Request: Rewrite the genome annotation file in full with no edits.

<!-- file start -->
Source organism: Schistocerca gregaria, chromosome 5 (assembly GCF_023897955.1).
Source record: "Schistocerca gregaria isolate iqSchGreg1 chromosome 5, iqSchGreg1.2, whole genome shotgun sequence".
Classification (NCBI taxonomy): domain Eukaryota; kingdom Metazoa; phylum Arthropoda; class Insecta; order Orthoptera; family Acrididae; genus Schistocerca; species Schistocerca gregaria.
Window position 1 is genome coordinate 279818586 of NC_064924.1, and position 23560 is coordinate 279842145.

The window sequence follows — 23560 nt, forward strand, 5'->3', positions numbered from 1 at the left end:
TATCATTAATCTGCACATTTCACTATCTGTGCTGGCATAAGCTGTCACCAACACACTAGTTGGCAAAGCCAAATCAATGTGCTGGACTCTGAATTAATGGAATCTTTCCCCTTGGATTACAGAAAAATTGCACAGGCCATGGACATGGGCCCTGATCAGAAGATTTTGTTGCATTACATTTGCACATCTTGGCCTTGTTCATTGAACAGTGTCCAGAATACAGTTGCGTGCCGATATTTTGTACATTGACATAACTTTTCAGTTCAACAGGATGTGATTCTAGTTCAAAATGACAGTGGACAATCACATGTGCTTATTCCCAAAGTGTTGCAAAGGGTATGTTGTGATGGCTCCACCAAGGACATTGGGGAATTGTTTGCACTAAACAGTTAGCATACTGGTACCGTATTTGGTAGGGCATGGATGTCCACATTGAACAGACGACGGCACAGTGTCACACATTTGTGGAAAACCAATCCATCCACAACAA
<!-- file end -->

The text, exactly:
Source organism: Schistocerca gregaria, chromosome 5 (assembly GCF_023897955.1).
Source record: "Schistocerca gregaria isolate iqSchGreg1 chromosome 5, iqSchGreg1.2, whole genome shotgun sequence".
Classification (NCBI taxonomy): domain Eukaryota; kingdom Metazoa; phylum Arthropoda; class Insecta; order Orthoptera; family Acrididae; genus Schistocerca; species Schistocerca gregaria.
Window position 1 is genome coordinate 279818586 of NC_064924.1, and position 23560 is coordinate 279842145.

The window sequence follows — 23560 nt, forward strand, 5'->3', positions numbered from 1 at the left end:
TATCATTAATCTGCACATTTCACTATCTGTGCTGGCATAAGCTGTCACCAACACACTAGTTGGCAAAGCCAAATCAATGTGCTGGACTCTGAATTAATGGAATCTTTCCCCTTGGATTACAGAAAAATTGCACAGGCCATGGACATGGGCCCTGATCAGAAGATTTTGTTGCATTACATTTGCACATCTTGGCCTTGTTCATTGAACAGTGTCCAGAATACAGTTGCGTGCCGATATTTTGTACATTGACATAACTTTTCAGTTCAACAGGATGTGATTCTAGTTCAAAATGACAGTGGACAATCACATGTGCTTATTCCCAAAGTGTTGCAAAGGGTATGTTGTGATGGCTCCACCAAGGACATTGGGGAATTGTTTGCACTAAACAGTTAGCATACTGGTACCGTATTTGGTAGGGCATGGATGTCCACATTGAACAGACGACGGCACAGTGTCACACATTTGTGGAAAACCAATCCATCCACAACAA